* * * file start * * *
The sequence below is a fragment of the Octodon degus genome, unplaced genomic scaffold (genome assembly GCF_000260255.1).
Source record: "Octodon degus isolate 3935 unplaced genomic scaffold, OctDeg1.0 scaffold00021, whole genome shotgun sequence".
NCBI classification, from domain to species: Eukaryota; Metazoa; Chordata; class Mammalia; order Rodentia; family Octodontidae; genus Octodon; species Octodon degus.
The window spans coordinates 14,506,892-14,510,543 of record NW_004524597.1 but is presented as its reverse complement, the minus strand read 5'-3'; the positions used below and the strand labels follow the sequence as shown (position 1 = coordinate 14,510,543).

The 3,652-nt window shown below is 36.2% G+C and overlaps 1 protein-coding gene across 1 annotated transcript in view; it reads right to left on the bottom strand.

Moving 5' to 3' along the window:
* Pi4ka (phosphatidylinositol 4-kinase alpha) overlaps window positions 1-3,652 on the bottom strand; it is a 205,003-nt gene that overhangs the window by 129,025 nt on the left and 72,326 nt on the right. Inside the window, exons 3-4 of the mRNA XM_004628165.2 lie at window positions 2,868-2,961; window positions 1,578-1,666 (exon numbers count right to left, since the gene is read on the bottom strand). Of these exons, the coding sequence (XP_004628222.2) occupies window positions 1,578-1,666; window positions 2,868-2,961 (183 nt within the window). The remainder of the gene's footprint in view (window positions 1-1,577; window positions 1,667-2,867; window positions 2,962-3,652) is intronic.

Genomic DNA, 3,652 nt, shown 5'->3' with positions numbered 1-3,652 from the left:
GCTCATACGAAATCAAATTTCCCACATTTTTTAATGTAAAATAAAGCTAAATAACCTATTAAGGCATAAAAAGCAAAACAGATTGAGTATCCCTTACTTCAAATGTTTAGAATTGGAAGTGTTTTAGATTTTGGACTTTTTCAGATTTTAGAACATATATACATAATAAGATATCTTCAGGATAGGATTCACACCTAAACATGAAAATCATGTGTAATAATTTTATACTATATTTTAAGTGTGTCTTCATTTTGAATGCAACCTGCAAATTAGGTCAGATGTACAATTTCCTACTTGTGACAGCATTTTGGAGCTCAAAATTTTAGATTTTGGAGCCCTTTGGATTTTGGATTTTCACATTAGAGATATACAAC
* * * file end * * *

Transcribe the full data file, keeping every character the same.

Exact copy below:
The sequence below is a fragment of the Octodon degus genome, unplaced genomic scaffold (genome assembly GCF_000260255.1).
Source record: "Octodon degus isolate 3935 unplaced genomic scaffold, OctDeg1.0 scaffold00021, whole genome shotgun sequence".
NCBI classification, from domain to species: Eukaryota; Metazoa; Chordata; class Mammalia; order Rodentia; family Octodontidae; genus Octodon; species Octodon degus.
The window spans coordinates 14,506,892-14,510,543 of record NW_004524597.1 but is presented as its reverse complement, the minus strand read 5'-3'; the positions used below and the strand labels follow the sequence as shown (position 1 = coordinate 14,510,543).

The 3,652-nt window shown below is 36.2% G+C and overlaps 1 protein-coding gene across 1 annotated transcript in view; it reads right to left on the bottom strand.

Moving 5' to 3' along the window:
* Pi4ka (phosphatidylinositol 4-kinase alpha) overlaps window positions 1-3,652 on the bottom strand; it is a 205,003-nt gene that overhangs the window by 129,025 nt on the left and 72,326 nt on the right. Inside the window, exons 3-4 of the mRNA XM_004628165.2 lie at window positions 2,868-2,961; window positions 1,578-1,666 (exon numbers count right to left, since the gene is read on the bottom strand). Of these exons, the coding sequence (XP_004628222.2) occupies window positions 1,578-1,666; window positions 2,868-2,961 (183 nt within the window). The remainder of the gene's footprint in view (window positions 1-1,577; window positions 1,667-2,867; window positions 2,962-3,652) is intronic.

Genomic DNA, 3,652 nt, shown 5'->3' with positions numbered 1-3,652 from the left:
GCTCATACGAAATCAAATTTCCCACATTTTTTAATGTAAAATAAAGCTAAATAACCTATTAAGGCATAAAAAGCAAAACAGATTGAGTATCCCTTACTTCAAATGTTTAGAATTGGAAGTGTTTTAGATTTTGGACTTTTTCAGATTTTAGAACATATATACATAATAAGATATCTTCAGGATAGGATTCACACCTAAACATGAAAATCATGTGTAATAATTTTATACTATATTTTAAGTGTGTCTTCATTTTGAATGCAACCTGCAAATTAGGTCAGATGTACAATTTCCTACTTGTGACAGCATTTTGGAGCTCAAAATTTTAGATTTTGGAGCCCTTTGGATTTTGGATTTTCACATTAGAGATATACAAC